Article 51 of India’s constitution commits the Government of India to foster respect for international law and treaty obligations and, encourage settlement of international disputes by arbitration. Hopefully Indian will revise its current position in due course.

Pakistan for its part has actually called for UN intervention. If Pakistan is genuine about finding a resolution through the UN, it should show meaningful progress toward effectively dealing with the problem of that part of the militancy in Kashmir that is generated within its own borders.

United Nations Resolution 39 (1948) gives the UN authority to investigate any dispute or any situation which might, by its continuance, endanger the maintenance of international peace and security.

UN Resolution 38 (1948) calls on both India and Pakistan to refrain from doing or permitting any acts which might aggravate the situation.

The UN can and should play a role as mediator. Furthermore, the Next Century Foundation would also like to see the facilitation by the UN of dialogue between Kashmiris from both sides of the Line of Control, supported by both India and Pakistan.

And we should all, all of us concerned about the future of Kashmir, help identify an effective leadership among Kashmiris, both within the region and among the diaspora. An empowered Kashmiri leadership that is taken seriously by the international community would encourage all parties to this dispute to behave differently.

We therefore endorse the Special Rapporteur’s request that the Secretary-General should indeed appoint a special representative on unilateral coercive measures with a remit that would be broader than that of the Special Rapporteur and that would include facilitating a dialogue to solve the underlying causes of such measures. And the Next Century Foundation further ask that one of the first issues to be addressed by the new special representative, if indeed such a representative is appointed, be that of Kashmir.

The Colonised become the Colonisers

“Nations are born in the hearts of poets, they prosper and die in the hands of politicians” – Muhammad Iqbal.

India was once a country at the mercy of British rule, a profitable part of the British Empire and subject to Britain’s colonizing tactics. India like a good student absorbed these tactics and added them to their playbook, later to implement their own version of settler-colonialism. In 1947, the dissolution of the British Raj happened and with it twelve million people were displaced as abstract lines were drawn creating the self-governing countries of Pakistan and India. However, the contentious issue of Jammu and Kashmir (J&K) was also born and still remains part of the political landscape. The fraught battle between the two nations over who should assert authority in the region created tensions which reached boiling point as India removed J&K’s special status last Monday. The issue of India taking control of Kashmir sits in a nexus of state power, nationalism, and colonialism and should be analysed as such.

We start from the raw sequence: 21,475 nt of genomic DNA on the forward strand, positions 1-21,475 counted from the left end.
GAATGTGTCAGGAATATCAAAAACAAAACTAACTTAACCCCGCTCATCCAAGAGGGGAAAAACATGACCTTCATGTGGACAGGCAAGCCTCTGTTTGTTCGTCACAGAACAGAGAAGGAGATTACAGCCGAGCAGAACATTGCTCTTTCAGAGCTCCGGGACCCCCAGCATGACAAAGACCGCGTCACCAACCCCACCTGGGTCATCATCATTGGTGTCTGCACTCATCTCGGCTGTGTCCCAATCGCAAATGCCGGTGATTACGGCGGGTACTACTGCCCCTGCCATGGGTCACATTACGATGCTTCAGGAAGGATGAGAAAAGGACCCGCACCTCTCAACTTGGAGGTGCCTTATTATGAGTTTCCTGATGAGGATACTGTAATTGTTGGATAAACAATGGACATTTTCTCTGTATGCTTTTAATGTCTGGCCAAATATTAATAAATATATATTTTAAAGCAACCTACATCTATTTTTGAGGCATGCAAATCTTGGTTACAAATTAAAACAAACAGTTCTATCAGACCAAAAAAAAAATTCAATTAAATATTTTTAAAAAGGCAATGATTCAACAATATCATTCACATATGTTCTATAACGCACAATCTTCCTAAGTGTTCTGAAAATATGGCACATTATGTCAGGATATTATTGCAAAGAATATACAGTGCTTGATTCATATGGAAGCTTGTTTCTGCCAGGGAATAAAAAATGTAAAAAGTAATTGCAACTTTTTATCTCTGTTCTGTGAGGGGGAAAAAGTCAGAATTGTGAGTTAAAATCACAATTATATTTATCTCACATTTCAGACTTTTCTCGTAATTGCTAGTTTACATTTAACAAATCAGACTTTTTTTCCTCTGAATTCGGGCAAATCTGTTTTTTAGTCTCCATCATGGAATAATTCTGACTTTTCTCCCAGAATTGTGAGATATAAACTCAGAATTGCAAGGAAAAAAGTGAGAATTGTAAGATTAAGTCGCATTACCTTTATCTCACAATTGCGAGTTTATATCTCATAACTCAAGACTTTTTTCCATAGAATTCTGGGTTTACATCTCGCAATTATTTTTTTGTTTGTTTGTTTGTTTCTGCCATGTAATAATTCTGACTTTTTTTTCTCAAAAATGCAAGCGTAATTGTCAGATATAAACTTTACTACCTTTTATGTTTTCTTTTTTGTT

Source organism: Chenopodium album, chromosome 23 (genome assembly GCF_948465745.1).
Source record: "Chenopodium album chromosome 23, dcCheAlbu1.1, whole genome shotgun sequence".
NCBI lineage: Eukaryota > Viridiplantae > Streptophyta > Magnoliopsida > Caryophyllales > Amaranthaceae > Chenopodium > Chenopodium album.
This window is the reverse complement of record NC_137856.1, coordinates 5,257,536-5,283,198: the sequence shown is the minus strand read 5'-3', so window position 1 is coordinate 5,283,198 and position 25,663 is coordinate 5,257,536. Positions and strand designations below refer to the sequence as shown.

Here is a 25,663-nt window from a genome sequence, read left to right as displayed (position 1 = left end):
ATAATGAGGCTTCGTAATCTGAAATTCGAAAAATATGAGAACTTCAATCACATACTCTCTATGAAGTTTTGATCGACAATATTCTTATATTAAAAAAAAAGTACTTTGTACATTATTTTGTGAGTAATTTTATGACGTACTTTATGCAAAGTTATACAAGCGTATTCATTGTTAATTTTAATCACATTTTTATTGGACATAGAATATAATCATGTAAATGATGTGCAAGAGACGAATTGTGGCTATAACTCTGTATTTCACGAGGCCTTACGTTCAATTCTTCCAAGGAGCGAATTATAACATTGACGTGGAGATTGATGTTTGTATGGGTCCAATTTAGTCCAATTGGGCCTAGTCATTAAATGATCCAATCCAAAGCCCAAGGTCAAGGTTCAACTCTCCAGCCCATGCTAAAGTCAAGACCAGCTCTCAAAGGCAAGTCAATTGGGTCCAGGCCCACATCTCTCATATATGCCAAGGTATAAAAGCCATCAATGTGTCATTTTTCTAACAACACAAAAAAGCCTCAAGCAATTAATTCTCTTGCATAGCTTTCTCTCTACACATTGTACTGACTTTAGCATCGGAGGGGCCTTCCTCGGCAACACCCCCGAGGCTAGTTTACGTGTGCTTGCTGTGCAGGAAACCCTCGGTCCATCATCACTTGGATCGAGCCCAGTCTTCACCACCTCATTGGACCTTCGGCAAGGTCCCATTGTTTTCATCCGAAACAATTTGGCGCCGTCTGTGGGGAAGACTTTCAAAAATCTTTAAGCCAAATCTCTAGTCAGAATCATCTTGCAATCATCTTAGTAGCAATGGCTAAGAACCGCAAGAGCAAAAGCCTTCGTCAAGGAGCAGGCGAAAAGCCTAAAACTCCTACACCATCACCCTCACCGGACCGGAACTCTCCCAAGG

The crisis unfolded last week when Article 370 was withdrawn from the constitution by the Indian government. Article 370 was integral to keeping some kind of peace in the region. It allowed J&K to have special status within India. Provisions such as outsiders not being able to buy land or property were in the agreement meaning a certain level of autonomy was afforded to J&K.  Article 370 was viewed as an important tenant in maintaining stability and was entrenched in the constitution and thus theoretically could not be removed. The Narendra Modi government itself said in 2018 in a written reply in Parliament that there was no proposal to remove Article 370. Furthermore, the Supreme Court refused to accept that Article 370 was temporary in nature as sometimes argued by politicians. The importance and permanence of Article 370 is clear. On removal of the article, the BJP announced a ‘reorganization bill’ which bolsters the ideological nationalist belief that India should be a unitary and centralized nation-state. India is what the political theorist Hannah Arendt terms ‘seeing like a state’; specifically a hyper-nationalistic state.

When we allow fascism and hatred to take root in a political system in such a way, terror unleashed onto those most vulnerable in the guise of ‘democracy’ is inevitable. This issue of taking control of J&K is intricately interlinked with Modi’s campaign of hyper-nationalism.  As Hannah Arendt, who herself experienced fascist terror, theorised, to establish a totalitarian regime, terror must be presented as an instrument for carrying out a specific ideology. The ideology must win the hearts of many and even gain a majority and then terror can be used to stabilize the totalitarian state.  In India, terror imposed on J&K has become the vehicle to carry out Modi’s ideology of hyper-nationalism and the masses have come on board in the hopes of creating a greater India. The first step in justifying this terror is to rectify what Modi views as the wrong of the ‘Muslim-appeasement bill’ which is Article 370.  This move shows India is happy to rule in an authoritarian fashion to expand its power and territory whilst ignoring international law and its own constitution.